Looking After Your Physical and Emotional Health While Moving

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We all know that overstated, exhausted cliché about moving, usually asserted without any significant research or peer-reviewed study: it’s supposedly among a small group of uniquely stressful events, such as bereavement and divorce. While there’s no good reason why moving house should batter you emotionally in the manner of a devastating, traumatic loss or heartrending breakup, it should still be acknowledged that the process does come with its own emotional and physical challenges.

While any reputable moving company will make it a priority to minimise your stress throughout a house or flat move (and you can take off even more pressure by using their in-house packing/unpacking and other ancillary services), there’s no surefire way of uprooting yourself and your possessions and moving them somewhere new that comes completely free of tension or worry. Even in the event that you delegate every single task, you might still experience concerns and moments of alarm, some of them just created by your own thoughts. 

And, of course, if you’re taking on some of the figurative and literal heavy-lifting yourself, the opportunities for worry to come your way can increase. It’s not just the emotional straits of a move that can weigh on you. Moving can be an immensely physically taxing undertaking, from the moment you start filling up cardboard boxes. Fail to take the right precautions when heaving a sofa and you could cause yourself long-lasting injury. There can be little doubt that rigorous fitness makes moving easier and less dangerous, but not all of us are Olympians and neither should we attempt to become so simply because we’re changing properties. 

So what should we do? Well, the next best thing to completely banishing stress and the risk of injury is to mitigate those risks. Sensible self-care before, during and after a move will make a huge difference to the state you’re in when it’s all over. With the right guidance in place, there’s no reason why you can’t have a wonderful, auspicious first day in your new home and set the perfect tone for all the happy years to come.

  1. How Does Moving Affect You Emotionally?
  2. Moving Anxiety Symptoms
  3. Physical Impact of Moving
  4. More Ways to Look After Yourself During a Move
  5. Relocation Anxiety
  6. Feeling Unsettled After Moving House?
  7. Resources Recap

How CAN Moving House Affect You Emotionally?

According to research by AnyVan published in Metro last year, one in five couples split when moving house, so it’s safe to say that the aforementioned adage about moving being almost as stressful as divorce does hold some water after all, given that the former can seemingly precipitate the latter. The same research also found that during a move, 70 per cent of couples experience conflict and argument. And 10 per cent confessed that they didn’t exchange so much as one friendly word with their partners the day after moving into their new abodes, but instead sent each other to Coventry. Another alarming statistic arising from the same research was that 20 per cent of couples claimed their move had lowered their libidos and had a negative impact on their love lives. Stress, tensions, marital disharmony… clearly, a move that isn’t handled optimally can be disastrous. That out-of-control feeling can leave even the most level-headed among us gasping for breath. And that’s before you take into account that sometimes the very causes of the move are stressful; not everyone is upsizing or moving to their dream home. Some are moving because of a family death, or because a relation needs help, or because a marriage has ended.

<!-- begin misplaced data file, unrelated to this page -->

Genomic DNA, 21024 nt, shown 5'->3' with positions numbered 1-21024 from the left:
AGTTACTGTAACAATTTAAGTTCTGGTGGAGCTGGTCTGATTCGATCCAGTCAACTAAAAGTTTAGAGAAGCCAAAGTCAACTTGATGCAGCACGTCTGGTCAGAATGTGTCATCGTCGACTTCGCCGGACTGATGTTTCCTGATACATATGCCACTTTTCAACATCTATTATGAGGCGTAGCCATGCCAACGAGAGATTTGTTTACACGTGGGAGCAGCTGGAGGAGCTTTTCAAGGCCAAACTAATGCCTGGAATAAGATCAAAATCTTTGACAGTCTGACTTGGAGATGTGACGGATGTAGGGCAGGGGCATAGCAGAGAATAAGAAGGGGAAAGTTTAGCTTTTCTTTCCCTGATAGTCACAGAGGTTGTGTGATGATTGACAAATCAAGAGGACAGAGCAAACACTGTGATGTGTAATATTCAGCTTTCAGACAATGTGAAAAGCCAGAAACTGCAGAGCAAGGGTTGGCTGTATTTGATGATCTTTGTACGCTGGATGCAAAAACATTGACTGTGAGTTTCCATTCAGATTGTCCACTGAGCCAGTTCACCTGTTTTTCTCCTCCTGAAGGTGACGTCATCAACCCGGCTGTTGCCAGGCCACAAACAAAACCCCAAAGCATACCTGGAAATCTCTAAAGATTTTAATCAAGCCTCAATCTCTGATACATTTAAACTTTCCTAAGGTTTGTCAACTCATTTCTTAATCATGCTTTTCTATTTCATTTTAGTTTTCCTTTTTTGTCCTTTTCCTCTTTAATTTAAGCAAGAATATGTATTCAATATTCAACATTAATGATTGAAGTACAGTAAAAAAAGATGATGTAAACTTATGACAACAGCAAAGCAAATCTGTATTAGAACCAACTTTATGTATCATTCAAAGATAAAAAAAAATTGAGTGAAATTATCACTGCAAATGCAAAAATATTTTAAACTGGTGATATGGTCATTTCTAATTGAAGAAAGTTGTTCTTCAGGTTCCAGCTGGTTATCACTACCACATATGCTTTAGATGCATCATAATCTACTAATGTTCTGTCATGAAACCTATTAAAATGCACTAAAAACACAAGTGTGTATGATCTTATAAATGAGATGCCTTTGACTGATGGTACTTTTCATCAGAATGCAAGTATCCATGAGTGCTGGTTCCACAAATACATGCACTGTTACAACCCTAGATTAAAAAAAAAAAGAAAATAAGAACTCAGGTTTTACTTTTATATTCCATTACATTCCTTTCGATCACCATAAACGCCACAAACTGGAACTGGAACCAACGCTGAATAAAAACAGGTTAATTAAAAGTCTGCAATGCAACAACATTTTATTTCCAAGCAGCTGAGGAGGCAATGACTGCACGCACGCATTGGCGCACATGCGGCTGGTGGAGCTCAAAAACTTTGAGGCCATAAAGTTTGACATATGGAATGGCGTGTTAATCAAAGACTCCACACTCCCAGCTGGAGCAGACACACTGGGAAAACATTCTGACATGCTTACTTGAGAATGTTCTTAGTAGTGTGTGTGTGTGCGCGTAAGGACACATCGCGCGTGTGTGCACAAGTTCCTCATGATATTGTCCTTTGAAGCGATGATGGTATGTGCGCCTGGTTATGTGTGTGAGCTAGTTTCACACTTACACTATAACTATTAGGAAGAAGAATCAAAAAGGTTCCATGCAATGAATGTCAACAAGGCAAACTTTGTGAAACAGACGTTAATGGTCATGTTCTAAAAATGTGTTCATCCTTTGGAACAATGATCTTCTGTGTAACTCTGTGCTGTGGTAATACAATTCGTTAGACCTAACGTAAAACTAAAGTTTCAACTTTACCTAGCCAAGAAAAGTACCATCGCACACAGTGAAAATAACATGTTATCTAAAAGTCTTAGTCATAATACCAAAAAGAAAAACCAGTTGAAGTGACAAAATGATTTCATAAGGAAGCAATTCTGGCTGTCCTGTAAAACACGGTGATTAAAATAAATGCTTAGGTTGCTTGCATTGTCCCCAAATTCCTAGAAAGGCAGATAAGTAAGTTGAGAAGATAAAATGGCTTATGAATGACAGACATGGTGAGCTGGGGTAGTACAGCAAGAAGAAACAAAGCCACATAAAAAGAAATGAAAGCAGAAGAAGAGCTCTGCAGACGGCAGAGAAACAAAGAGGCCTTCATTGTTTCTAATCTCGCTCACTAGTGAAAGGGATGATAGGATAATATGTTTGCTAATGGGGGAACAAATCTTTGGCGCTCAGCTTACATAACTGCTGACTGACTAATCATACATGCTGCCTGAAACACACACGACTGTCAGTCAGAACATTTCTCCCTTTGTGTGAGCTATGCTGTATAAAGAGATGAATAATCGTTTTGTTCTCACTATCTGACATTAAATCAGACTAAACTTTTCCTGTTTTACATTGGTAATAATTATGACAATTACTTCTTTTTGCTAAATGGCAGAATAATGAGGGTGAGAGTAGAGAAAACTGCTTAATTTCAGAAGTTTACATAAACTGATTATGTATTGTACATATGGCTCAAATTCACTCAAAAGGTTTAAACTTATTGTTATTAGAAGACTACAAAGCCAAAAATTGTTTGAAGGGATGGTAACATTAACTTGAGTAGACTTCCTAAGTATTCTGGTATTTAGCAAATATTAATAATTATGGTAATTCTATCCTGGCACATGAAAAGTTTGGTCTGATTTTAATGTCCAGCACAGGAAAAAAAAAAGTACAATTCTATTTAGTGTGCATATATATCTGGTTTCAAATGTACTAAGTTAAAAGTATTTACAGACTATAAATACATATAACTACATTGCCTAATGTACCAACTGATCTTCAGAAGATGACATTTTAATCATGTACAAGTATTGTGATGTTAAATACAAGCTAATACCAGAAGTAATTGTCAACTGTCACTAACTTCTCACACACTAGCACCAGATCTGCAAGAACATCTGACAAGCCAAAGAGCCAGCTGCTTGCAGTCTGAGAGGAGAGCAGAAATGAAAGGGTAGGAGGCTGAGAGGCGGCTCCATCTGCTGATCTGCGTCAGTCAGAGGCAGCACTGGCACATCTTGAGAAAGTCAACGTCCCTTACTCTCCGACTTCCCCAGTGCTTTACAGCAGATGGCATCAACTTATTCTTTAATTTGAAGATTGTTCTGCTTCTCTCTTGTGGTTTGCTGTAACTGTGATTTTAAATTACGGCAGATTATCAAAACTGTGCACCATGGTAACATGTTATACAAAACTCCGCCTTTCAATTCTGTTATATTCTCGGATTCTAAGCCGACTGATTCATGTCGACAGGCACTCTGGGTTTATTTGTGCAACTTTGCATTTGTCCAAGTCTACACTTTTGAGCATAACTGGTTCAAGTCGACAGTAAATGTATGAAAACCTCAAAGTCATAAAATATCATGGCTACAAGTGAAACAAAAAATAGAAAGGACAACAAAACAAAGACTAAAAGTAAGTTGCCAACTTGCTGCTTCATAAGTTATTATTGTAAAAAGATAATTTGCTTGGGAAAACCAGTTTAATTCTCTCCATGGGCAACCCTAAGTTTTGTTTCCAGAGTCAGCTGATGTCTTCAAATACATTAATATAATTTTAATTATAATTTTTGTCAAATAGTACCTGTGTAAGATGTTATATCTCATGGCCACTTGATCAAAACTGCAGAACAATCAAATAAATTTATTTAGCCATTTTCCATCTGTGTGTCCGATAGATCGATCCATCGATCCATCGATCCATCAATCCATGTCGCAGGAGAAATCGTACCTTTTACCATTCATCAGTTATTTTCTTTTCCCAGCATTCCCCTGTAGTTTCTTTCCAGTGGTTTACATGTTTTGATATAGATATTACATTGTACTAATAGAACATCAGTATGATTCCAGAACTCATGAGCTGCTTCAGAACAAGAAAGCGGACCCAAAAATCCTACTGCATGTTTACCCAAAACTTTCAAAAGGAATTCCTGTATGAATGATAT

A key resource for anyone whose move has led to the kind of romantic/inter-personal problems described above would be relationship charity, Relate. This long-established, well-trusted, nationwide organisation can connect you to relationship counselling, children’s counselling, mediation services, sex therapy and much more. If a house move has really put your romance, love life or family through the wringer, there is help at hand.

Moving Anxiety Symptoms

In the worst circumstances, a move can bring on anxiety (so much to plan, so little time; what if it all goes wrong?; are you making the right choice?), depression (leaving behind old friendships and networks, fond familiar places, large parts of your personal history) and fear (stepping into the unknown). There are potentially perilous impacts to your finances and there’s so much to do, it can be hard to visualise yourself getting to the other side of it all. Everything from your breathing to your sleep can be negatively impacted. 

If you’ve experienced this unpleasant moving side-effect, and don’t have help for it, you could start by looking at the Anxiety and Self-Care For Anxiety sections on the website of mental health charity, Mind. Mind operates across England and Wales to support people with any kind of mental ill-health or psychological disturbance. There are local chapters sprinkled through the two countries. For support that homes in on anxiety specifically as it relates to moving house, there’s No Panic, a registered charity that focuses on helping people with panic attacks, OCD, phobias and related suffering. They have a page designed to help people who are in the grips of moving anxiety or fear they might become so.

Physical Impact of Moving

The emotional toll alone can be tough, but what about your body? There’s no doubt that physical fatigue can be part of the picture and that this will be exacerbated if you’re also contending with sleep deprivation. Then there are the mistakes people can make when lifting heavy items. If this isn’t done sensibly, the potential consequences include back injury, pulled muscles and also damage to extremities, whether that’s cuts, grazes and bruises on the hands and fingers or a sprained ankle. You could also become so caught up in how busy you are, that staying hydrated falls by the wayside and diet devolves into nothing but coffee, carbs and sugar, compounding the exhaustion cycle. And then there’s the potential for anything from disrupted sleep to full-on insomnia.